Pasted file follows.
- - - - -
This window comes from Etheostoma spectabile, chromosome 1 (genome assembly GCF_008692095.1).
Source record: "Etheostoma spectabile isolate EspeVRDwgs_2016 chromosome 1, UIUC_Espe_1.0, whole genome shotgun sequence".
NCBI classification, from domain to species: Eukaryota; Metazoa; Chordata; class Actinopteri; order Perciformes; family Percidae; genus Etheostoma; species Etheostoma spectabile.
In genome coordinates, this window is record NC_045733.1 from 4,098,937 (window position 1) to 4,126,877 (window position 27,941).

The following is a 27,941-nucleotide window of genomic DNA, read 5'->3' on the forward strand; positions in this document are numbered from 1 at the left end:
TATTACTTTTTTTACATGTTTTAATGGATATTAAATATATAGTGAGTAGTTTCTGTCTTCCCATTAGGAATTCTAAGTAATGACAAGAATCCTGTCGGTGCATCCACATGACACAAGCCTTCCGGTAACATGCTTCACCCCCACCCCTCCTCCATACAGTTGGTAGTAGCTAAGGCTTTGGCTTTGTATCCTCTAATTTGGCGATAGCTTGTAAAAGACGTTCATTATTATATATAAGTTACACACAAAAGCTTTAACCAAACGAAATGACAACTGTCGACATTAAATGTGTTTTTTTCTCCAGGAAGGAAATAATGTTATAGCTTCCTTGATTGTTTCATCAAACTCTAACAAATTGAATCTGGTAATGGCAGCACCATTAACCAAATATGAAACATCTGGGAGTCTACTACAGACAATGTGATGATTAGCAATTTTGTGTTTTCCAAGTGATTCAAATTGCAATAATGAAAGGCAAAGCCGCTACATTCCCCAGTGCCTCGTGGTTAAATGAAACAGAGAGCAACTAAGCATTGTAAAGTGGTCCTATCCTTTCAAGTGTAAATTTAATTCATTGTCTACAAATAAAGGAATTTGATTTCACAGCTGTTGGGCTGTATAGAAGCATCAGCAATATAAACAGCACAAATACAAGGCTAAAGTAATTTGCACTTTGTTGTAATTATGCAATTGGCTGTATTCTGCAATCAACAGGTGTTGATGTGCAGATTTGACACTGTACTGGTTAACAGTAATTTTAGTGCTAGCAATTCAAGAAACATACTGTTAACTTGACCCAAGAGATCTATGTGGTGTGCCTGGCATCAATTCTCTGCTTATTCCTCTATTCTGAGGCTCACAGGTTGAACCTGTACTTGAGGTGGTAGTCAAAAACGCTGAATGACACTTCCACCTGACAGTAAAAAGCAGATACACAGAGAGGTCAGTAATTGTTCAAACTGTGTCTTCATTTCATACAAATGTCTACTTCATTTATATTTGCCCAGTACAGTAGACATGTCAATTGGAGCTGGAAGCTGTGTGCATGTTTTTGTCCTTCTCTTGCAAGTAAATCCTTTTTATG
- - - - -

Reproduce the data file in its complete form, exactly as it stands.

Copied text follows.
This window comes from Etheostoma spectabile, chromosome 1 (genome assembly GCF_008692095.1).
Source record: "Etheostoma spectabile isolate EspeVRDwgs_2016 chromosome 1, UIUC_Espe_1.0, whole genome shotgun sequence".
NCBI classification, from domain to species: Eukaryota; Metazoa; Chordata; class Actinopteri; order Perciformes; family Percidae; genus Etheostoma; species Etheostoma spectabile.
In genome coordinates, this window is record NC_045733.1 from 4,098,937 (window position 1) to 4,126,877 (window position 27,941).

The following is a 27,941-nucleotide window of genomic DNA, read 5'->3' on the forward strand; positions in this document are numbered from 1 at the left end:
TATTACTTTTTTTACATGTTTTAATGGATATTAAATATATAGTGAGTAGTTTCTGTCTTCCCATTAGGAATTCTAAGTAATGACAAGAATCCTGTCGGTGCATCCACATGACACAAGCCTTCCGGTAACATGCTTCACCCCCACCCCTCCTCCATACAGTTGGTAGTAGCTAAGGCTTTGGCTTTGTATCCTCTAATTTGGCGATAGCTTGTAAAAGACGTTCATTATTATATATAAGTTACACACAAAAGCTTTAACCAAACGAAATGACAACTGTCGACATTAAATGTGTTTTTTTCTCCAGGAAGGAAATAATGTTATAGCTTCCTTGATTGTTTCATCAAACTCTAACAAATTGAATCTGGTAATGGCAGCACCATTAACCAAATATGAAACATCTGGGAGTCTACTACAGACAATGTGATGATTAGCAATTTTGTGTTTTCCAAGTGATTCAAATTGCAATAATGAAAGGCAAAGCCGCTACATTCCCCAGTGCCTCGTGGTTAAATGAAACAGAGAGCAACTAAGCATTGTAAAGTGGTCCTATCCTTTCAAGTGTAAATTTAATTCATTGTCTACAAATAAAGGAATTTGATTTCACAGCTGTTGGGCTGTATAGAAGCATCAGCAATATAAACAGCACAAATACAAGGCTAAAGTAATTTGCACTTTGTTGTAATTATGCAATTGGCTGTATTCTGCAATCAACAGGTGTTGATGTGCAGATTTGACACTGTACTGGTTAACAGTAATTTTAGTGCTAGCAATTCAAGAAACATACTGTTAACTTGACCCAAGAGATCTATGTGGTGTGCCTGGCATCAATTCTCTGCTTATTCCTCTATTCTGAGGCTCACAGGTTGAACCTGTACTTGAGGTGGTAGTCAAAAACGCTGAATGACACTTCCACCTGACAGTAAAAAGCAGATACACAGAGAGGTCAGTAATTGTTCAAACTGTGTCTTCATTTCATACAAATGTCTACTTCATTTATATTTGCCCAGTACAGTAGACATGTCAATTGGAGCTGGAAGCTGTGTGCATGTTTTTGTCCTTCTCTTGCAAGTAAATCCTTTTTATG